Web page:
• fishing from the dock
  • having a weenie roast
  • roasting marshmallows and making s'mores
  • swimming in the pool/hot tub
  • reading
  • going out to iHop first thing next morning
  • going around the lake in the row boat 
  • coming back for more fishing from the dock
  • going to PetSmart to look at dogs, cats, fish, and creepy/crawly things
  • going to McDonald's PlayPlace for lunch
Does that seem like a lot? It was. And we did it all. In 19 hours. 

You almost get a whiplash thinking about it. We moved from one thing to the next so quickly that it was like a blur.

The kids themselves showed no signs of flagging. A few hours in, we started to! But we were too busy to think very much about it. Too many hooks flying and hot dog sticks swaying ("oh - watch that hook, please. Umm, watch it, the hook's too close to your brother's eye. THE HOOK!!!".. and so on). 

But - I have to be honest with you, dear Readers. We ended up bending the rules just a bit. The 'no TV' rules. When there was still an hour before bedtime and their energy levels were rising? I configured a new plan. It was lovely. Who says we can't be flexible? 

Netflix. On the iPad.

See you along the way!
the SconeLady

photo credit: <a href="">massdistraction</a> via <a href="">photopin</a> <a href="">cc</a>

Sunday, October 26, 2014

No Toys. No TV.

It reminded me of the hundreds of worms my husband had put onto hooks for me. I could never bear to do it for myself, or touch the horrid things. And yesterday he was at it again. Three fishing poles, three wiggly worms, three hooks. It would be a daunting task for any fisherman, especially when the three hooks are mobile and almost certainly unpredictable.

But the three small fishermen did not mind handling these worms. Oh, no - they wanted to handle them. And did. But at last, the worm would make its way into grandpa's capable hands, and expertly onto the hook. Then cast. Then handed to the child.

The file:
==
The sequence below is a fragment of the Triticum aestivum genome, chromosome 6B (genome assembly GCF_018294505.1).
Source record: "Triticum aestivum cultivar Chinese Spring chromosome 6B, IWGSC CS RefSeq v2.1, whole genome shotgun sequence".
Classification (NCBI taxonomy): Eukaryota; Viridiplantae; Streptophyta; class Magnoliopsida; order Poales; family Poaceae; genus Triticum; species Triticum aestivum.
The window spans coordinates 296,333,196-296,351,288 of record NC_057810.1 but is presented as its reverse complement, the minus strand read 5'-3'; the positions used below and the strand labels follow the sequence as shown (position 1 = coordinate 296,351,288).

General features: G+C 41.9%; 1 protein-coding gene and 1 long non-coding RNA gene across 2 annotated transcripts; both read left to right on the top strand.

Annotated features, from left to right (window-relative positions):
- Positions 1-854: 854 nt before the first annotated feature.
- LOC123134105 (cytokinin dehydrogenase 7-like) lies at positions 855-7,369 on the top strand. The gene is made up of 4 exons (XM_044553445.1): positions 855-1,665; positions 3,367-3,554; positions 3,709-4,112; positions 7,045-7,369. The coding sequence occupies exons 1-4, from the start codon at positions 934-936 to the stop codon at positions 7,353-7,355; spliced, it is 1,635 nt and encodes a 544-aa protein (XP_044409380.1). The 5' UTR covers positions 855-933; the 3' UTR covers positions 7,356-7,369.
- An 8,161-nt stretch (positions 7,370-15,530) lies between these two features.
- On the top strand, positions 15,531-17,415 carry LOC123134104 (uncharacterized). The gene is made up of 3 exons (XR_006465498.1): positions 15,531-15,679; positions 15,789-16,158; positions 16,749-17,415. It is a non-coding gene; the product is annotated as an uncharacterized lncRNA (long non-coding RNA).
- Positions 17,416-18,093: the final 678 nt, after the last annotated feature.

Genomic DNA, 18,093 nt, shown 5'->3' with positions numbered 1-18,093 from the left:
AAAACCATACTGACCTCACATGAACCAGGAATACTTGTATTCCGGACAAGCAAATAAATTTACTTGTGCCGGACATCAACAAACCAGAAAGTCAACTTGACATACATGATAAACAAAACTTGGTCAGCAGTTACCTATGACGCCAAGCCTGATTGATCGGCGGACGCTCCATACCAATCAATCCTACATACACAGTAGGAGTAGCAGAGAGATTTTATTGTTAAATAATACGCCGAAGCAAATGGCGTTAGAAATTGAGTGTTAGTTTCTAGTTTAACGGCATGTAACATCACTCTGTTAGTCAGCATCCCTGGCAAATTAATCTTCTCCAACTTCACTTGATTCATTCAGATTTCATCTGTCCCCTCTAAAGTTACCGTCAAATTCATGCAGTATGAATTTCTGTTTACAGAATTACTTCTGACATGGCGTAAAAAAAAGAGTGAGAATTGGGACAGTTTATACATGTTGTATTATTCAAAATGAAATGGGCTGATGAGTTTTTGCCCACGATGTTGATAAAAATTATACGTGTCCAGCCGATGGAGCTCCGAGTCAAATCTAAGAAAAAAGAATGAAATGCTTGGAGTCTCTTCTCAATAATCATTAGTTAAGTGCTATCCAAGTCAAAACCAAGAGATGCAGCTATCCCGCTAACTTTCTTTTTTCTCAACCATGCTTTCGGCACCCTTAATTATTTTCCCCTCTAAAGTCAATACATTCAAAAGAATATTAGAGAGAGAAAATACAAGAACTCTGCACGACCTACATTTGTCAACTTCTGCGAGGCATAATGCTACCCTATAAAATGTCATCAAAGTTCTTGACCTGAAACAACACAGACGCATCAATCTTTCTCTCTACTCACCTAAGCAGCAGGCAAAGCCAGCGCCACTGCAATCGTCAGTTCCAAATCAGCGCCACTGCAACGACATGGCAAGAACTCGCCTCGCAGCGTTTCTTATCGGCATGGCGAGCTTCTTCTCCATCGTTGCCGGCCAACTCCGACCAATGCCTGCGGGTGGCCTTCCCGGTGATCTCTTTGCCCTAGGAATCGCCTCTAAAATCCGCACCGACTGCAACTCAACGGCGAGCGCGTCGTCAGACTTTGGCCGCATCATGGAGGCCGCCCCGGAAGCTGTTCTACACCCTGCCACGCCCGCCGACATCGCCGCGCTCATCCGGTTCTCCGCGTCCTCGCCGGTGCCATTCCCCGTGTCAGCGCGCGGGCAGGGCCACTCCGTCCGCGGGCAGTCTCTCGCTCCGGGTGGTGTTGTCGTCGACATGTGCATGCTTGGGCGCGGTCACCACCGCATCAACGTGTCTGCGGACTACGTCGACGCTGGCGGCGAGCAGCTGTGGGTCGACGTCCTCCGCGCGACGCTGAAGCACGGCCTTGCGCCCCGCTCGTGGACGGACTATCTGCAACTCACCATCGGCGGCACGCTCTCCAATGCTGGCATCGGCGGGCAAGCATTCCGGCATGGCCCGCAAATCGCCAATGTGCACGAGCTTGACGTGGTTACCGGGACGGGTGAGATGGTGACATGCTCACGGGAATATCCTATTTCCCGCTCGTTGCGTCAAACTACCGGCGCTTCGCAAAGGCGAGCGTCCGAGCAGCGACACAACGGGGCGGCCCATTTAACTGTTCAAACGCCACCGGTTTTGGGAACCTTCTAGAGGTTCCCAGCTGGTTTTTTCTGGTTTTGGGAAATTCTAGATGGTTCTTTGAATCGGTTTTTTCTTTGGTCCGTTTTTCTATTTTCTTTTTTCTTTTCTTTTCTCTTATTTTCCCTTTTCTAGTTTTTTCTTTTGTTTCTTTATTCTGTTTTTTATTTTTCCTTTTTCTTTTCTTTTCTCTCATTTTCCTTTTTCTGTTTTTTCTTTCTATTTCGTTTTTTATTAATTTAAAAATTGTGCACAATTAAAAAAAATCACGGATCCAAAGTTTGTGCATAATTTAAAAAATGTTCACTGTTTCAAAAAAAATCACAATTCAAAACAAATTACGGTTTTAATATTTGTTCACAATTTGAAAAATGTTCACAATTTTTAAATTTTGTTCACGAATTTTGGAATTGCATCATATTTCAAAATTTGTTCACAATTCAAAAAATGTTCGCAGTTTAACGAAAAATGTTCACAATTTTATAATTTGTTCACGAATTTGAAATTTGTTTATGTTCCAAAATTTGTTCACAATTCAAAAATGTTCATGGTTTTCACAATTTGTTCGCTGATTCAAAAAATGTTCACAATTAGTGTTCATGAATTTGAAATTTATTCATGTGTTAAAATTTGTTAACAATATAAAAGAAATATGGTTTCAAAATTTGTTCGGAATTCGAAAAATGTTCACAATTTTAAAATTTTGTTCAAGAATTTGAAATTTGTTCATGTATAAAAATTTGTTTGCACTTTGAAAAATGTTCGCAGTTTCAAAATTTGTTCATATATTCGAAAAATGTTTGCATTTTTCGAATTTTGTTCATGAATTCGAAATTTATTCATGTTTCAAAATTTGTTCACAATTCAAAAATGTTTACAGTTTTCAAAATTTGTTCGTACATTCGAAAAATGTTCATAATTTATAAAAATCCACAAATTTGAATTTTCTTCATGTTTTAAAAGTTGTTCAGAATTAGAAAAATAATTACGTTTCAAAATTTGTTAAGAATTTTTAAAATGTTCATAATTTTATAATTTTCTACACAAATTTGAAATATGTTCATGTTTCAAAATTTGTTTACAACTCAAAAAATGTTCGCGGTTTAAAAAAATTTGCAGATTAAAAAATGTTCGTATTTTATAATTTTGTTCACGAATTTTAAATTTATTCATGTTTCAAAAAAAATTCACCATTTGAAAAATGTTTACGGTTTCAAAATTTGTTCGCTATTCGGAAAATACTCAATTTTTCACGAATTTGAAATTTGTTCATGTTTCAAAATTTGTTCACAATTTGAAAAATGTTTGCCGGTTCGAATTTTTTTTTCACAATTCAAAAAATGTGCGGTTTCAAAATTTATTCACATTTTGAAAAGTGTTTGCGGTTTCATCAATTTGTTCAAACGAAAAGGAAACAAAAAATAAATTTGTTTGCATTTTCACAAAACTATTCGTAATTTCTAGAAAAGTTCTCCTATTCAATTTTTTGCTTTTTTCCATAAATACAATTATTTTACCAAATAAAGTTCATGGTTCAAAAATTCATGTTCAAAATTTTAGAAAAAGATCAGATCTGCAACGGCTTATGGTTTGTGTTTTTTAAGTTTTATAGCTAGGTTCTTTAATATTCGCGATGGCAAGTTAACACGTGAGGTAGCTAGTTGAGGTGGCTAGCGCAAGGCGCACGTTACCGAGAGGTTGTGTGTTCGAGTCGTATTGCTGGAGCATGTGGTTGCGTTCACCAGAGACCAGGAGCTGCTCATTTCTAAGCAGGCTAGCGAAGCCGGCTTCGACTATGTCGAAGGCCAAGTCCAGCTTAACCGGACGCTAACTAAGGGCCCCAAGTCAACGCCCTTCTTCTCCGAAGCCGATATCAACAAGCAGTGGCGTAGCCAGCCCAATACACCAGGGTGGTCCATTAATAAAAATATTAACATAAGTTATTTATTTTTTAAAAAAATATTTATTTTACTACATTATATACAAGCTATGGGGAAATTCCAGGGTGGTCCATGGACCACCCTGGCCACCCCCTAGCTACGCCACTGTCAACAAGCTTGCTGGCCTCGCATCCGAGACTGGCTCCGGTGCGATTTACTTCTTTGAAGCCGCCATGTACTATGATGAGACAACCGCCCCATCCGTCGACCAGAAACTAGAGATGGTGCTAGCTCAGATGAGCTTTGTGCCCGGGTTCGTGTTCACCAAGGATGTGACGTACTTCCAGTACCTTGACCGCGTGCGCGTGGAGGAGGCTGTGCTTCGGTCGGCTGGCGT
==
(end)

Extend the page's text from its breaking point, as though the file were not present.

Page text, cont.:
There was a pause, as everyone watched their bobber. And then - a nibble.... a strike! a catch! A reeling in of wiggly fish. Three catfish (and maybe more - or maybe the same ones again -  we can't be sure) were caught and rejoiced over! 

Success is defined within the parameters of fish actually caught, and humans un-caught. There is a fine line.

After the fish had been caught and released, and after the row boat had been placed in the water, they four ventured out. Grandma sat waiting on the dock. She could hear their voices calling out as they floated around the bend, Grampa rowing in their midst. 

"BYE, Gramma!" someone shouted.

Before bed, the 4 year old and I snuggled up on the couch, flipping through some iPad photos of my trip.

Up popped some images of Scones, that highly favored of all commodities. She was most captivated by the sight of the jam and the cream, and gently touched the colorful pictures.

"Grandma, are you the SconeLady?" she asked.

"Yes, my darling. I am she."

"When are you going to make some scones? I would like some scones.." She looked up at me and smiled.

"Well then, you shall have some!" I replied. "Great Aunt has a recipe I am excited to make. Would you like to help?"

I saw from her face just exactly what she felt about 'helping'. "Oh yes, I would love to!"

And so, at some future point, the SconeLady will have Help - the kind of help that makes everything much nicer, and everything taste better.

If we think of future prospects in such terms as 'Good', 'Better', or 'Best', my vote is utterly biased and will go with 'Best', every time.

See you along the way!
the SconeLady

Saturday, October 25, 2014